In a blind test, I’m not sure that I’d know this was whisky at first, as it noses up with a distinctive winey-ness. It’s winey-er than unloved stepchildren at an airport toy store after a 14-hour flight. So then I read that it’s aged in ex-Oloroso sherry casks, but only after those casks were used to season wine and orange peels for three years. The Naarangi name is in reference to this unique approach, for Naarangi is the Hindi word for “orange.” But I prefer to think of it as the Sanskrit name for a man in a rubber lizard suit crushing scale models of cities like Chennai and Delhi. After all, there’s a powerful thickness in the nose, which I associate with Sherry and with allegories about man’s destructive dalliances with nuclear technology.
The mouth pops with the memory of the homebrew pluot wine that a dinner guest poured to everyone while you were in kitchen. You come out to see everyone nodding in a kind of shared wonderment. Then I think, I’ve got to read the label again, because this might just be a really interesting Port. Like maybe it’s the kind of Port made precisely to introduce some disruptive technology into the Shandy and Radler markets. In short, it’s fruity, drinkable, and even bubbly. Tannins from oolong tea and the torn up bits from a charcoal sketch that couldn’t quite render properly the eyes of Marisa Tomei in all of their twinkling perfection.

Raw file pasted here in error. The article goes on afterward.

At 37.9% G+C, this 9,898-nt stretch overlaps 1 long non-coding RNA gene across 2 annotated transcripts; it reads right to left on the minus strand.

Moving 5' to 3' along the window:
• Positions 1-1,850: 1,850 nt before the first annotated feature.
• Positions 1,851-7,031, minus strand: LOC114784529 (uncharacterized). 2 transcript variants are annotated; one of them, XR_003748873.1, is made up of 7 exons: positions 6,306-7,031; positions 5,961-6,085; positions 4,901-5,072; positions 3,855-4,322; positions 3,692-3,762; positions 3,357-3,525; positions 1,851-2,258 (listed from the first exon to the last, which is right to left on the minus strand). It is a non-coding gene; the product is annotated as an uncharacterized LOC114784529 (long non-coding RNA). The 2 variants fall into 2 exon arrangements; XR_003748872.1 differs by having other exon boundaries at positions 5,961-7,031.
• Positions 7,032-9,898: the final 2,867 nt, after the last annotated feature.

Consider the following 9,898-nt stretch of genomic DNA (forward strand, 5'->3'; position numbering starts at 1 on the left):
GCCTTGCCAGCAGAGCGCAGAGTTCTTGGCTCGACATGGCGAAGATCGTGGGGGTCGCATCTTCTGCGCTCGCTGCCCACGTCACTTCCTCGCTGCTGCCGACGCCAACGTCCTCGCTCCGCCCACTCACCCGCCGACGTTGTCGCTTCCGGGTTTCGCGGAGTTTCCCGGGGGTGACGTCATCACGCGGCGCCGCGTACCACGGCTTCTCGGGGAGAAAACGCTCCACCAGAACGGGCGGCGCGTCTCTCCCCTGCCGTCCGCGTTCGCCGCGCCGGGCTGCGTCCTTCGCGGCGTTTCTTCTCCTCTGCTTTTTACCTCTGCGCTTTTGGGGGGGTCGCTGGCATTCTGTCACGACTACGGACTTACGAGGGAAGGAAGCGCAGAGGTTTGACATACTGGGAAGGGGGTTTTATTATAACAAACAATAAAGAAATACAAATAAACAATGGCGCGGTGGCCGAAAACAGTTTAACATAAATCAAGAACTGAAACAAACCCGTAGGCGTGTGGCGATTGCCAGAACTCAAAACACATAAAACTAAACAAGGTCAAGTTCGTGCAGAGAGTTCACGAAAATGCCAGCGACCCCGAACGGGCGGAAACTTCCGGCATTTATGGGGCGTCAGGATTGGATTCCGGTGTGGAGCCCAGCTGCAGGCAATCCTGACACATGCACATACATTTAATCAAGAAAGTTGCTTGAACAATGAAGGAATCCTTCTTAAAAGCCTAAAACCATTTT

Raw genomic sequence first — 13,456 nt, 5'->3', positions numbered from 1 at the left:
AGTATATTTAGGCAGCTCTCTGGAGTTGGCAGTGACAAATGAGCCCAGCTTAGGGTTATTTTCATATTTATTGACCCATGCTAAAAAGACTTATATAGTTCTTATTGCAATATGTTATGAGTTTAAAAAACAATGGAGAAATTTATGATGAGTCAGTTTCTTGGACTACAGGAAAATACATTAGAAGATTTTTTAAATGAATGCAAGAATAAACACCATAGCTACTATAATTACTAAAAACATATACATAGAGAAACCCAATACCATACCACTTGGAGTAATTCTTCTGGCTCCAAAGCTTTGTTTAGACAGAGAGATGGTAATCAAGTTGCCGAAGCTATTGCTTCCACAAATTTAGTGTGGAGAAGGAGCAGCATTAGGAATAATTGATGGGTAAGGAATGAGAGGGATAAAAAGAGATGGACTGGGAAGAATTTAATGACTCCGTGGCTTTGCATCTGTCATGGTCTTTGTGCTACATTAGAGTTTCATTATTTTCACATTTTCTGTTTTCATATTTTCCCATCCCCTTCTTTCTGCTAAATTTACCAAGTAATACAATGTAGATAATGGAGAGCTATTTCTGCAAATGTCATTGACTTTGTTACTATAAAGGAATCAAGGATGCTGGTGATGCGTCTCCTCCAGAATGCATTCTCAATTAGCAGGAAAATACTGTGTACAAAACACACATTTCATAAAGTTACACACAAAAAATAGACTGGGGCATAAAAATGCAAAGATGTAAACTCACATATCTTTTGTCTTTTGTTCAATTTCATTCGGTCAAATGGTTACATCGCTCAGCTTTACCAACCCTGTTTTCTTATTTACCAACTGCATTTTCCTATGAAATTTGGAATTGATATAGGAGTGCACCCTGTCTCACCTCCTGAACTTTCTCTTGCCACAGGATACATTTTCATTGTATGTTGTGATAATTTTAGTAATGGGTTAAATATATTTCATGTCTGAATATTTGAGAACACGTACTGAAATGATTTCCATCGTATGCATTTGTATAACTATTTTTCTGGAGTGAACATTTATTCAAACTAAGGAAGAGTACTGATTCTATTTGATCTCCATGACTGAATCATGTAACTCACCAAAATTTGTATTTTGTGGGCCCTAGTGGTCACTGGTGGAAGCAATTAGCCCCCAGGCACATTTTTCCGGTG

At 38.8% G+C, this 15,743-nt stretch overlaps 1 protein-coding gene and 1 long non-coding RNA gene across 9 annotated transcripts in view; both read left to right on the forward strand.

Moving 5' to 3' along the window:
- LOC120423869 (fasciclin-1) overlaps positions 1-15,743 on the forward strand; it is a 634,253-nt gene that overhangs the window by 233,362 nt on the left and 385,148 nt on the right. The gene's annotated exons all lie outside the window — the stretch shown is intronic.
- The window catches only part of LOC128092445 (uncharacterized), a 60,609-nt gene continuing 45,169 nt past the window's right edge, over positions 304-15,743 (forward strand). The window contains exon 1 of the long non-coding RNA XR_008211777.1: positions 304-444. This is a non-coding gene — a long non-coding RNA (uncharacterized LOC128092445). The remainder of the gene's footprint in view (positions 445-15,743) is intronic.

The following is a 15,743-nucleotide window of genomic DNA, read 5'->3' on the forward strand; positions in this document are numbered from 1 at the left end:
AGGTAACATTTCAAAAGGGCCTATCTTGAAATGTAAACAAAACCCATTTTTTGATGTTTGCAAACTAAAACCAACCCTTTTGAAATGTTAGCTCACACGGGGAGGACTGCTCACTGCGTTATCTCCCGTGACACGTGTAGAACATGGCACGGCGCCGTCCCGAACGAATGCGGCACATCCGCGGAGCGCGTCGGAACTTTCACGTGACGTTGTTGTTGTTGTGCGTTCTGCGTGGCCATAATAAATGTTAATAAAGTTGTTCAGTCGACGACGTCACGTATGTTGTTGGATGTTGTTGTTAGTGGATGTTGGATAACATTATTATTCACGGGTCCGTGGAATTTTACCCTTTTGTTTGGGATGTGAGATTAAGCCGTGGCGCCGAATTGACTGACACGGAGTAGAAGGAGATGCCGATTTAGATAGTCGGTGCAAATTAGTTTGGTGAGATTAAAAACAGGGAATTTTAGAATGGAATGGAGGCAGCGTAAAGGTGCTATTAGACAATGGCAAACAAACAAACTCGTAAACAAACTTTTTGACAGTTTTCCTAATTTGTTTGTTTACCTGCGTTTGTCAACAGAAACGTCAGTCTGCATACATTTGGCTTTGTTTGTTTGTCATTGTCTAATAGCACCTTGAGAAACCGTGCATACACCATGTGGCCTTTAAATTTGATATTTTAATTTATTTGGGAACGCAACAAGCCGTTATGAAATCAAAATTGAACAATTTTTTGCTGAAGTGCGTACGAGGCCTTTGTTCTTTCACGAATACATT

The finish begins with some bite, like a Bing cherry and ginger fizz. We get more of the feisty bubbliness, or its aftermath, like the residual sensations from a Pop Rocks dare that might have ended in the emergency room if we didn’t have Seth’s steady hand and his apricot fruit leather epi-pen. The finish bids me to reach, again, for more research on the whisky. Surely this is the stuff of fruitwood casks, with orange treewood heads and Horween leather hoops.
–Our thanks to Raj Sabharwal and PVI Global for the sample!